It started with running. After she discovered running wasn’t her favorite way to enjoy the outdoors, she picked up mountain biking, which is how she met her now-husband, Joe Hackenmiller.
She led a workshop on nature and wellness for Prairie Woods in Cedar Rapids for the first time with a trusty handbook. She had an astonishing reaction from participants.
“The people that tried it – I had 25 people in this group – they really responded to it. I was just floored because I was just winging it and experimenting.”
With the positive reaction from attendees, Prairie Woods invited Bartlett Hackenmiller back to do a series of guided nature walks. She has done walks with all ages and different spectrums.
She became trained as a guide by Amos Clifford, Founder of the Association of Nature and Forest Therapy and was later named medical director for Clifford’s organization. She has held these workshops across the state and country.
Locally, the next Walk and Talk is set for Saturday, March 24 at 9 a.m. at Brewer Creek Park. Five dates are also set up with Polk County Conservation for nature walks next summer. For more information about Bartlett Hackenmiller’s programs, visit integrativeinitiative.com.
Bartlett Hackenmiller has also worked with Kendall Young Library to ensure that the public can take advantage of some free literature on health and wellness. Along with cookbooks on nutrition, the public can also check out audio CDs and books by health and wellness doctors.
Another key component of Bartlett Hackenmiller’s training focused on supplements – both dietary and herbal.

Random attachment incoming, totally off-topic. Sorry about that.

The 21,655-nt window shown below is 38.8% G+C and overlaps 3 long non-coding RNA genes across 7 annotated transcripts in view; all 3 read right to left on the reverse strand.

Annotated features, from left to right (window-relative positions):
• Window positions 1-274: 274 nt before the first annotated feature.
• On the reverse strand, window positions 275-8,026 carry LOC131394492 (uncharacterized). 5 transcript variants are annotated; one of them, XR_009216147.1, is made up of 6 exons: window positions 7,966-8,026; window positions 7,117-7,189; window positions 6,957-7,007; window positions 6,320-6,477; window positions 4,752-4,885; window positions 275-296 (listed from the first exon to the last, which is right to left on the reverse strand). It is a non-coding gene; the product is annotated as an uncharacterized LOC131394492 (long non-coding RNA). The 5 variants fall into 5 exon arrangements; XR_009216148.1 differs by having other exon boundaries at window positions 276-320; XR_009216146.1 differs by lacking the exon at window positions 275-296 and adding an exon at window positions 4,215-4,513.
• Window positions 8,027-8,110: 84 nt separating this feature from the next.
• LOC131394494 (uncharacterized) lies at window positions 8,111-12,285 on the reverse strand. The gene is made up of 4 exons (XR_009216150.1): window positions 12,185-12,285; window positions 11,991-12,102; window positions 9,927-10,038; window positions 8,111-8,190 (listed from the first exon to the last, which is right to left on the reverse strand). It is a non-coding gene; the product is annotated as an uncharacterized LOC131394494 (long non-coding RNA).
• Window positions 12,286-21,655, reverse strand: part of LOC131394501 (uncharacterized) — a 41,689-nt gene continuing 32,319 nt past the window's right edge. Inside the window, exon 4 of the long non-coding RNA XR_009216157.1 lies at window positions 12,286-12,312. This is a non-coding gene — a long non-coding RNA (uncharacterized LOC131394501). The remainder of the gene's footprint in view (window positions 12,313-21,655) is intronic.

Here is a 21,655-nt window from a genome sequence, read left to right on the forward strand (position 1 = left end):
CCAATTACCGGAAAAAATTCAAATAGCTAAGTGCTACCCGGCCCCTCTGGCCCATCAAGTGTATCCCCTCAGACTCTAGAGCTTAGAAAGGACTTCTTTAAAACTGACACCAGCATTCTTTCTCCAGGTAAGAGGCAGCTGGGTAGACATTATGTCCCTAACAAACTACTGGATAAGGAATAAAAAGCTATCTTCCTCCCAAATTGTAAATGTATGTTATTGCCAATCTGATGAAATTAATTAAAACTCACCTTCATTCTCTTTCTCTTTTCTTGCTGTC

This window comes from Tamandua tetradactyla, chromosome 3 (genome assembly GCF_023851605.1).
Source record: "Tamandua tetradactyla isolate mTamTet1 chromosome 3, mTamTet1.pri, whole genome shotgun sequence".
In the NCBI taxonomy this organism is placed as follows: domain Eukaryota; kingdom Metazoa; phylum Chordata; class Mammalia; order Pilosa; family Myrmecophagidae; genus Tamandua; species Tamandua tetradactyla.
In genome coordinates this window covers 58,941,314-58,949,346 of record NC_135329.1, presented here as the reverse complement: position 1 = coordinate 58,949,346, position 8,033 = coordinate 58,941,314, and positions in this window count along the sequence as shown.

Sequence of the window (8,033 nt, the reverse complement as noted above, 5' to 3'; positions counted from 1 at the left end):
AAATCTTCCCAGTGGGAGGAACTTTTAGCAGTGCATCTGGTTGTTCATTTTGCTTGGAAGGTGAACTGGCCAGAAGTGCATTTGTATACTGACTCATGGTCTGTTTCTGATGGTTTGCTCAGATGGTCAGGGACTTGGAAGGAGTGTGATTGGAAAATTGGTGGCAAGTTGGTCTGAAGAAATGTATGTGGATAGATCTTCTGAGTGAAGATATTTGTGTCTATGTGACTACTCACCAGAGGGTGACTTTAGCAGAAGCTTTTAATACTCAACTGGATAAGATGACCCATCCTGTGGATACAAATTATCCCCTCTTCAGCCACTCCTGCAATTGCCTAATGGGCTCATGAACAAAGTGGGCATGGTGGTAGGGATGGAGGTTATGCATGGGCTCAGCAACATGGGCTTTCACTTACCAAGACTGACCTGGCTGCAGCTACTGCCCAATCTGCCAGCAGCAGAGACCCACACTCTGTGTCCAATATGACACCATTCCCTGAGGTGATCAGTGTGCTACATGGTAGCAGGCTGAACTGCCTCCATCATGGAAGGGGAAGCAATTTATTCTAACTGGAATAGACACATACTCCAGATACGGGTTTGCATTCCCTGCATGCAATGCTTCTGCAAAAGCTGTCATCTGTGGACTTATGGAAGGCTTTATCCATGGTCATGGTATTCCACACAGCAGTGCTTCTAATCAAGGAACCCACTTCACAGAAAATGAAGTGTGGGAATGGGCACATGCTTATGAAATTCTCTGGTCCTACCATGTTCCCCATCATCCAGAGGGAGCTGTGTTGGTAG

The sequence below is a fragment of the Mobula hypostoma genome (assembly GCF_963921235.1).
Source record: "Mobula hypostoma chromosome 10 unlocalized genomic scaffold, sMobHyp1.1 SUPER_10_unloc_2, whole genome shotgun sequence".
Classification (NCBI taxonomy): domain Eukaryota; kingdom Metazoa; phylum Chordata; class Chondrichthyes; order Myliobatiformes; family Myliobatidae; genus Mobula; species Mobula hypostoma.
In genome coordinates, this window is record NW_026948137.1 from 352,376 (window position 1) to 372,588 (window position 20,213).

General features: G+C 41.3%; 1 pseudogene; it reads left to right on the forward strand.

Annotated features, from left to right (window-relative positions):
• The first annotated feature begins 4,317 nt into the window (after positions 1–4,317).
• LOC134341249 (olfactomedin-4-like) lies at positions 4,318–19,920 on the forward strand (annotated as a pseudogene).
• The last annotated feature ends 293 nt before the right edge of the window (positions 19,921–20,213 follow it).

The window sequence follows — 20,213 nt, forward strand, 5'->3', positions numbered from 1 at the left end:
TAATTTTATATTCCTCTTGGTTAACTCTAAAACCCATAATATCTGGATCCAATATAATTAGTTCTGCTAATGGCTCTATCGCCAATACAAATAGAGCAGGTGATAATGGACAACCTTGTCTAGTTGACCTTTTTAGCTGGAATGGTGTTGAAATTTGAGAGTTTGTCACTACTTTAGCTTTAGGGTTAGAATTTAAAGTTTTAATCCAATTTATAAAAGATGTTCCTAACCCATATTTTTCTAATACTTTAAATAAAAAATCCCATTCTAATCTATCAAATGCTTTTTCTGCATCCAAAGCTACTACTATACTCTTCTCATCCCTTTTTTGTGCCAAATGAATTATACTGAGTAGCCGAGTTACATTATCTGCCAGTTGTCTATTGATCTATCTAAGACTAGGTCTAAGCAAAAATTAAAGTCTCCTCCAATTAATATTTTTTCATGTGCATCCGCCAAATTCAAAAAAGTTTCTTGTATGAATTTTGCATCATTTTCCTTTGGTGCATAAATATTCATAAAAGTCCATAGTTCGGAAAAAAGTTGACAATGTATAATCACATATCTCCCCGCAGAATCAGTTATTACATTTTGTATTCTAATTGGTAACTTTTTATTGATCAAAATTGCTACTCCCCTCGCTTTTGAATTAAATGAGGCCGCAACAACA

“There’s a lot of interest right now, I think, in supplements. A lot of people take a ton of supplements and don’t really know what they’re doing and just are trying different things.
“Having knowledge about supplements, I feel compelled to help people know that supplements are not all created equal. Some can be very helpful. Some can be very dangerous … You have to know what you’re getting and you have to be able to have a reputable place to buy them.”
“We started carrying some supplements that I’m heavily vetting to be sure that they’re high quality and that they are what they say they are.”
Bartlett Hackenmiller noted she does not make any money off the sale of supplements.
“I personally don’t think it’s ethical to recommend supplements and be profiting from the sale of supplements,” said Bartlett Hackenmiller. “It’s purely as a service.”
“We’re really caught up in pharmeceutical medications, but they are not the end-all-be-all that I think we expect them to be. I think we’re finding there are a lot of concerning downsides to pharmeceutical medications. Continuing to add more medications begets more problems and chronic medical conditions, just adding more medicine to the mix is not the answer.”
“Until we get back to a less-invasive more natural way of dealing with health and wellness, we’re not going to be healthy people,” said Bartlett Hackenmiller. “I think this is the direction that medicine has to go – to a more natural, less invasive approach.”
The integrative medicine side of her practice is self-pay, according to Bartlett Hackenmiller.
“One of the reasons I love doing things like the walk and talks and the lunch and learn things that are free and less expensive workshops – I just like being able to offset that cost of paying out of pocket to see me. I don’t want to end up being unaccessible to people interested in these kind of things.”
“I pride myself on having an open mind. Yet, I don’t recommend anything to my patients that I wouldn’t try myself or recommend to a family member.”